About the author: John C. Watkins, Jr. is the founding chair of the Department of Criminal Justice, College of Arts & Sciences at The University of Alabama. Watkins holds a J.D. degree from The University of Alabama, an M.S. degree in criminology from Florida State University, and an LL.M. in criminal law from Northwestern University. He has served as an appellate law clerk on the Supreme Court of Alabama and on the Fifth United States Circuit Court of Appeals, and has chaired the Committee on Correctional Institutions and Procedures of the Alabama State Bar.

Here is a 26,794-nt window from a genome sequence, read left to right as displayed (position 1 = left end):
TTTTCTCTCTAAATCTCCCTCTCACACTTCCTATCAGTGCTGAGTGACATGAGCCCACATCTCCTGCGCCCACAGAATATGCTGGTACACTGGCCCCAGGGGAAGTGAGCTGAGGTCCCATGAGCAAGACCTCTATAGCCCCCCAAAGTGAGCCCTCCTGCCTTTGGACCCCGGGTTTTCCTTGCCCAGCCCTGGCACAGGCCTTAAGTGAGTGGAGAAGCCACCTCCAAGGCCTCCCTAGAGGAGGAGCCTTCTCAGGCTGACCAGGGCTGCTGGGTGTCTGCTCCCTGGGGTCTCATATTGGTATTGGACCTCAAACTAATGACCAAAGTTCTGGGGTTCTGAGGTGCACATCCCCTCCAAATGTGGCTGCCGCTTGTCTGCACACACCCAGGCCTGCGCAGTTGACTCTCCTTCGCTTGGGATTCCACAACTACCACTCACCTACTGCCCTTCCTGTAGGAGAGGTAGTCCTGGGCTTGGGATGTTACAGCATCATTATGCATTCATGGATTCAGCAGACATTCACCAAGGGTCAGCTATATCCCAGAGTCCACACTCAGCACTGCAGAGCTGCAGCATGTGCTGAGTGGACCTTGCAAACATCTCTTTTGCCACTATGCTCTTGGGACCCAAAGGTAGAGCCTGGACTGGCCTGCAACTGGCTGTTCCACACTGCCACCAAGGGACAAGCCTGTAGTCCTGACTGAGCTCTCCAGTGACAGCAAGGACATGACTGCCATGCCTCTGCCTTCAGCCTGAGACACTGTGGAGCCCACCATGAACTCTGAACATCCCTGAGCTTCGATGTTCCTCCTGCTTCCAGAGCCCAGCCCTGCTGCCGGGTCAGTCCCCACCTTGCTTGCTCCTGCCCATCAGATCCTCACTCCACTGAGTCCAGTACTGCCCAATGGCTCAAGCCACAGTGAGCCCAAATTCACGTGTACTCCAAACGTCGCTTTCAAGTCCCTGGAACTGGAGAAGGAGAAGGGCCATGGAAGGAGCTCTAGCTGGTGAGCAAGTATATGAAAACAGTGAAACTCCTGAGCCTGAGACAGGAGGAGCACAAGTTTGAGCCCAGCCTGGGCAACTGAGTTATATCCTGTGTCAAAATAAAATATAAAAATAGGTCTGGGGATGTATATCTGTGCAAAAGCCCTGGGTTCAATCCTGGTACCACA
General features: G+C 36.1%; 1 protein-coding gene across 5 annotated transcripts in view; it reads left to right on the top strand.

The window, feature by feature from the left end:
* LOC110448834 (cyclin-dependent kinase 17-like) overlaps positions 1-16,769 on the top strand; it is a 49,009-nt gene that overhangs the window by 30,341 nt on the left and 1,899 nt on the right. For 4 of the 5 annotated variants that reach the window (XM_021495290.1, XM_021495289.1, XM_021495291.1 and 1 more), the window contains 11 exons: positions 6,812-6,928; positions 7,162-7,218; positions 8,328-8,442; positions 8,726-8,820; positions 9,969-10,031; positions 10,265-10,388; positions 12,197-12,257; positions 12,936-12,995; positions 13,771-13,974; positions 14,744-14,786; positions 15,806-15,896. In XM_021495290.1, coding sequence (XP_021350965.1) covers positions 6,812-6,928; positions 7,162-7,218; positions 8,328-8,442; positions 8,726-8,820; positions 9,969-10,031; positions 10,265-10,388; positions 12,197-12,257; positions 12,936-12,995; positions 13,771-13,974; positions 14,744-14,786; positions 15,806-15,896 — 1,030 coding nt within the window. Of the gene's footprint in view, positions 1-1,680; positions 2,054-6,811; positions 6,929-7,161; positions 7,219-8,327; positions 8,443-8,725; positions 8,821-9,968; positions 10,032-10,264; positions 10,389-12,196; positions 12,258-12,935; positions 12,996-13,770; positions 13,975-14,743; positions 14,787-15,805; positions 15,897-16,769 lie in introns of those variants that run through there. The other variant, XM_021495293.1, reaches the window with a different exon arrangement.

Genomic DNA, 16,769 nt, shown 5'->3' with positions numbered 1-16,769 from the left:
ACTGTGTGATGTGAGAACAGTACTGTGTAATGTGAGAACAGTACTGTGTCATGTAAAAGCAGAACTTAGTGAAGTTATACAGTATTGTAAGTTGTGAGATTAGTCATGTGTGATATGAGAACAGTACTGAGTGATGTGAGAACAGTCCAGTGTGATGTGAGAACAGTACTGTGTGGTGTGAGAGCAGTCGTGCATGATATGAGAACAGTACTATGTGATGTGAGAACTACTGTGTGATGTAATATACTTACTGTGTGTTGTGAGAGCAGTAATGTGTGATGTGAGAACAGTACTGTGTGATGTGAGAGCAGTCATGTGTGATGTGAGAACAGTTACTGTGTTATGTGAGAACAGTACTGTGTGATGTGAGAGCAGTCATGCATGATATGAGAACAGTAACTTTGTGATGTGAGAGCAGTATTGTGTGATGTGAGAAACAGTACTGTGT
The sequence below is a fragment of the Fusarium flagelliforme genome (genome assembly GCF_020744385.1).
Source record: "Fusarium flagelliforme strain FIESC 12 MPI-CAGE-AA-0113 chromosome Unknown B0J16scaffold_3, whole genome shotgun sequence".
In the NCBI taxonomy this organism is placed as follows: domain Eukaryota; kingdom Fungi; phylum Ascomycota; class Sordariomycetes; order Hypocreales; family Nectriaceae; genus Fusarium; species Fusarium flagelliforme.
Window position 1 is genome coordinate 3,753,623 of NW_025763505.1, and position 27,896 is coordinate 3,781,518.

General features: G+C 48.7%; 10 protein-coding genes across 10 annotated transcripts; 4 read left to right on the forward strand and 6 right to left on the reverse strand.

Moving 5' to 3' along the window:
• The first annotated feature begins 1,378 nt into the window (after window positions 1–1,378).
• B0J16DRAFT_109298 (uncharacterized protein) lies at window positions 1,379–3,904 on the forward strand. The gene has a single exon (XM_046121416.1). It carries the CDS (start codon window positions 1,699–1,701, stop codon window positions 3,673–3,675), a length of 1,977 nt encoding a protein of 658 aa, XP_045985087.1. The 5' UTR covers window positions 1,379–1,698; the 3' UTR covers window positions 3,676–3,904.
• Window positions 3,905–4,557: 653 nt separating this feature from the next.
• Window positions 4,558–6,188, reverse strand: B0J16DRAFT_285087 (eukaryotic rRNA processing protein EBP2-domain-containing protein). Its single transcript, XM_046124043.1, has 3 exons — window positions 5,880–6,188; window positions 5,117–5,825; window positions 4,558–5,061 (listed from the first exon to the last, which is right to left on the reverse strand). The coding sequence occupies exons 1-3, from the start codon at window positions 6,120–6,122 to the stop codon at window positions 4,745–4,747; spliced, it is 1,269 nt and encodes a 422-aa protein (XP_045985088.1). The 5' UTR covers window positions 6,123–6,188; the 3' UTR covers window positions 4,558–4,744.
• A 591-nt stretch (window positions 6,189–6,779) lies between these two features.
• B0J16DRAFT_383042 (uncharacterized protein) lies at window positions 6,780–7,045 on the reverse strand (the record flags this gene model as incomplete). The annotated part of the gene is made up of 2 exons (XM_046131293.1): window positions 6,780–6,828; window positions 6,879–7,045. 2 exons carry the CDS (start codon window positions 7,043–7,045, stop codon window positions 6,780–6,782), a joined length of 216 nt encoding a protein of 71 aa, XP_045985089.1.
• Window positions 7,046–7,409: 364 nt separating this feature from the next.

1999 0-7734-7902-3 This work is a collection of 78 appellate decisions in juvenile law that span the range of judicial opinion in this field during the 20th century. The work is not arranged in the typical law school casebook style by subject or topical heading, but rather by chronological date from 1905 to 1998. This arrangement gives the reader a sense of the flow of judicial opinion in juvenile justice from the court’s earliest decisions expounding the uniqueness of the juvenile court and its radical break with the criminal law and the punishing sanctions of 19th-century penology. In all, these cases reflect a century of caselaw that exhibits both contradiction and promise – a contradiction between the means-end role of juvenile law in the United States and a promise held out for a court seeking to come to grips with what many see as a rising tide of teen and sub-teen predatory criminality.